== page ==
I recently discovered the Periscope app and wish that I had done so much earlier. Sometimes I get the impression that I am asleep at the wheel and missing the boat on just about every new trend, platform or invention. Hence the reason that Jade Sambrook only started to blog, vlog and podcast years after those became ”a thing”.
What is Periscope?
Periscope is an app for smartphones that was purchased by Twitter and that allows you to broadcast what you are seeing to the world. These broadcasts are commonly referred to in the Periscope community as ‘scopes’.
Other Periscopers – as they are called – can comment on your broadcast and ultimately decide to follow you so that they receive a notification every time you begin a ‘scope’. They can also send you hearts that will appear on your smartphone screen if they like what they are seeing. Now obviously what other Periscopers can do is equally available for you to do. What I mean by this is that if you are not broadcasting, you can be the Periscoper that is commenting, sending hearts and following the broadcasts of other Periscopers. You can find other Periscopers on a map of the world, where a red dot shows current broadcasts.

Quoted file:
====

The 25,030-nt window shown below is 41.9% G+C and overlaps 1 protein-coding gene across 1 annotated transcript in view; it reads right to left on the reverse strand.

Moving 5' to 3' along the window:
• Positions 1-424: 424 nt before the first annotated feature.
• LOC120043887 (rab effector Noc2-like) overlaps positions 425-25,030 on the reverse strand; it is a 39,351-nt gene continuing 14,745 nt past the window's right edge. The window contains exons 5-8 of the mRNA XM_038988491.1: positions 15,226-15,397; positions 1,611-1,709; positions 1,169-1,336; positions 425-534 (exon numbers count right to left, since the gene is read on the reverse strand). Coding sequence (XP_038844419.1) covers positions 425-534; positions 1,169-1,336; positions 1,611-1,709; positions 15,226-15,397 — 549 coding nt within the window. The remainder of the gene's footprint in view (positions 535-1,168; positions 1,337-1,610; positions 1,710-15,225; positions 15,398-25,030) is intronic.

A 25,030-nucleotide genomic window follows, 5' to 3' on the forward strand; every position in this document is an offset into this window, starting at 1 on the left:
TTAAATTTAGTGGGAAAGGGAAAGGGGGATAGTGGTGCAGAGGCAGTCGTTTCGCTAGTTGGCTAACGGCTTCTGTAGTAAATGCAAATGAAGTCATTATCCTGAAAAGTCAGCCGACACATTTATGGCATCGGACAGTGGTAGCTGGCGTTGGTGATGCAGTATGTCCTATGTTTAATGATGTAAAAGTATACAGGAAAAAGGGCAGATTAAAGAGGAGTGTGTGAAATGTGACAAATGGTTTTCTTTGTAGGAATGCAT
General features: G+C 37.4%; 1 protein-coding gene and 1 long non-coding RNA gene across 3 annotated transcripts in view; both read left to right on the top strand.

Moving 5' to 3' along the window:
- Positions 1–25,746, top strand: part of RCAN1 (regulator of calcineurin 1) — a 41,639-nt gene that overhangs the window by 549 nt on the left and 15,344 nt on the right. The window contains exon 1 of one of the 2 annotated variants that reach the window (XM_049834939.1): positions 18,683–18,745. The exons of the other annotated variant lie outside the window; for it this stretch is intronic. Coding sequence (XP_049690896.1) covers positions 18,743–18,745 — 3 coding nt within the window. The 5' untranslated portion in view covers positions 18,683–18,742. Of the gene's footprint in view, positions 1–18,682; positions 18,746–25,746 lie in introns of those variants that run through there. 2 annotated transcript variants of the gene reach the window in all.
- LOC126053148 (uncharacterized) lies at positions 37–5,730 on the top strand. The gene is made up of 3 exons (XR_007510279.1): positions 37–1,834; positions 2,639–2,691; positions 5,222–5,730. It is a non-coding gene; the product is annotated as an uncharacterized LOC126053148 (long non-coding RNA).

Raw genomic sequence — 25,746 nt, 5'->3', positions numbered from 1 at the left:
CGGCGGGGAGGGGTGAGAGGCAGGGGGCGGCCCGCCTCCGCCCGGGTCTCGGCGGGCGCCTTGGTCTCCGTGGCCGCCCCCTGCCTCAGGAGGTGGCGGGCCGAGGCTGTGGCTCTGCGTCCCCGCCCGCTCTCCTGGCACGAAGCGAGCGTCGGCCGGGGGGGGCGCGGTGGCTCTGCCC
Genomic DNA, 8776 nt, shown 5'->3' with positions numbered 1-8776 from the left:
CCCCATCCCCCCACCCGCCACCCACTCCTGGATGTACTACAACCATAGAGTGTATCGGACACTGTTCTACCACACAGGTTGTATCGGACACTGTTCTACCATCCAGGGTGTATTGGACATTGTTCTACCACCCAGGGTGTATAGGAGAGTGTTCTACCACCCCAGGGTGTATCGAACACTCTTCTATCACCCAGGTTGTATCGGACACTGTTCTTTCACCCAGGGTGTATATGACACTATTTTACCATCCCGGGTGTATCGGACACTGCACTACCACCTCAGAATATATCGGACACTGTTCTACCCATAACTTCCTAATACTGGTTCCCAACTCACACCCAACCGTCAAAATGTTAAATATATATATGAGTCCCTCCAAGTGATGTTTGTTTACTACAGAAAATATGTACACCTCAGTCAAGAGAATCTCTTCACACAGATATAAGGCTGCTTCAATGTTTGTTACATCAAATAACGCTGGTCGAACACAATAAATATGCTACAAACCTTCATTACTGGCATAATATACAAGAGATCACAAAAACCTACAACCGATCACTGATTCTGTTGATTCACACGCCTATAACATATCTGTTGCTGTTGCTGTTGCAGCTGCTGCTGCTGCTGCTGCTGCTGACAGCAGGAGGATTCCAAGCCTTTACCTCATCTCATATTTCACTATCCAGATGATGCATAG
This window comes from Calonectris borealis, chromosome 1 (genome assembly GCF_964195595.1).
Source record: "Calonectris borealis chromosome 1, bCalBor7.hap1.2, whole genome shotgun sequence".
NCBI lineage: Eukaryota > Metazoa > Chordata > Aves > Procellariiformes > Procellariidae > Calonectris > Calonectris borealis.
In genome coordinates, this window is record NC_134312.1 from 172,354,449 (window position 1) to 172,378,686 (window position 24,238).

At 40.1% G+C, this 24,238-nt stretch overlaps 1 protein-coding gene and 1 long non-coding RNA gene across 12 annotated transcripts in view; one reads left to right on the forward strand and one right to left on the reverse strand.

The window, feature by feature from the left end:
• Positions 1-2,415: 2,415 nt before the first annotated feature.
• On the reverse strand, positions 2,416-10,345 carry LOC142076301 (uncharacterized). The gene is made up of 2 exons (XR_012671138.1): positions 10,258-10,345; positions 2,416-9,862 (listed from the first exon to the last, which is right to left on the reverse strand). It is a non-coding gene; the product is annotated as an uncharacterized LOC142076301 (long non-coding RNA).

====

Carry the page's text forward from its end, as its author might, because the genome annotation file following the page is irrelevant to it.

As you broadcast, you can select to show your precise location – as in the exact street you are broadcasting from – or to only show a general location – as in the city from which you are broadcasting from, without actually showing the exact street. You can also opt for your broadcast to be shared onto your Twitter feed. Furthermore, you can broadcast privately to those followers that you select in your list of followers, as opposed to broadcasting publicly for anybody and all to see. And last but not least, you can choose to limit comments from only those people who you follow.
Once you end your broadcast, the statistics will show you the total number of people who watched your scope as well as the retention rate indicating their average viewing time. Your scopes can be replayed by other Periscopers – and yourself of course – for a period of twenty-four hours. After that they disappear for good, although you can select the option in the settings menu to have the ‘scope’ saved to your smartphone camera roll. That way you can keep it for good and even play around with it in your preferred video editing software. Note however that Periscope video is recorded at a very low resolution, something like 568 x 320.
Personally I like Periscope, although I am not certain how long the lustre of it will last. In other words it might get old rather quickly. One thing I noticed is that if you are a guy like me who is broadcasting in good light with substantive monologue – you do not get many hearts, comments or followers. On the other hand, if you are a female who is broadcasting in total darkness with the lights off while saying absolutely nothing – you will still get a ton of hearts, comments and followers. Something about that just doesn’t seem right! It’s as if all you have to do to get attention on Periscope is to be a female.